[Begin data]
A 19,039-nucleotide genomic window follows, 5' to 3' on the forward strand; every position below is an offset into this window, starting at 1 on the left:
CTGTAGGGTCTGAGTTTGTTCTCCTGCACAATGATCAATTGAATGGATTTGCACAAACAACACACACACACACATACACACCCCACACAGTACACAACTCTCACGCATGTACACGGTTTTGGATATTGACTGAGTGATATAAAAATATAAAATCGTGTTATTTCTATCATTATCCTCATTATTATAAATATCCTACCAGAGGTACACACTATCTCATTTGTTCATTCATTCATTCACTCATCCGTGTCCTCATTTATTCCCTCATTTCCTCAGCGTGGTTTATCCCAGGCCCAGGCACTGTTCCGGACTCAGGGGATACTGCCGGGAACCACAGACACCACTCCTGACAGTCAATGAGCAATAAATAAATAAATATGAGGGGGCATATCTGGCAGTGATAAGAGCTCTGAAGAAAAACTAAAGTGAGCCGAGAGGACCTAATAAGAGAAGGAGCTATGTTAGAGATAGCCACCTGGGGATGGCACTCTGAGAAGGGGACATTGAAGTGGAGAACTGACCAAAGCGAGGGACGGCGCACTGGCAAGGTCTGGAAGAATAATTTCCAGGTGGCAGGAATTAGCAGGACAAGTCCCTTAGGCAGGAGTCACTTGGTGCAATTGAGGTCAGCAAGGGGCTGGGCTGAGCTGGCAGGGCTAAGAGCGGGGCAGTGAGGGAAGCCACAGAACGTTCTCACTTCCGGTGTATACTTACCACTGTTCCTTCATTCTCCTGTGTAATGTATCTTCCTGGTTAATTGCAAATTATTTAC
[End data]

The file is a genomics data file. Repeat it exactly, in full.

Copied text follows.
A 19,039-nucleotide genomic window follows, 5' to 3' on the forward strand; every position below is an offset into this window, starting at 1 on the left:
CTGTAGGGTCTGAGTTTGTTCTCCTGCACAATGATCAATTGAATGGATTTGCACAAACAACACACACACACACATACACACCCCACACAGTACACAACTCTCACGCATGTACACGGTTTTGGATATTGACTGAGTGATATAAAAATATAAAATCGTGTTATTTCTATCATTATCCTCATTATTATAAATATCCTACCAGAGGTACACACTATCTCATTTGTTCATTCATTCATTCACTCATCCGTGTCCTCATTTATTCCCTCATTTCCTCAGCGTGGTTTATCCCAGGCCCAGGCACTGTTCCGGACTCAGGGGATACTGCCGGGAACCACAGACACCACTCCTGACAGTCAATGAGCAATAAATAAATAAATATGAGGGGGCATATCTGGCAGTGATAAGAGCTCTGAAGAAAAACTAAAGTGAGCCGAGAGGACCTAATAAGAGAAGGAGCTATGTTAGAGATAGCCACCTGGGGATGGCACTCTGAGAAGGGGACATTGAAGTGGAGAACTGACCAAAGCGAGGGACGGCGCACTGGCAAGGTCTGGAAGAATAATTTCCAGGTGGCAGGAATTAGCAGGACAAGTCCCTTAGGCAGGAGTCACTTGGTGCAATTGAGGTCAGCAAGGGGCTGGGCTGAGCTGGCAGGGCTAAGAGCGGGGCAGTGAGGGAAGCCACAGAACGTTCTCACTTCCGGTGTATACTTACCACTGTTCCTTCATTCTCCTGTGTAATGTATCTTCCTGGTTAATTGCAAATTATTTAC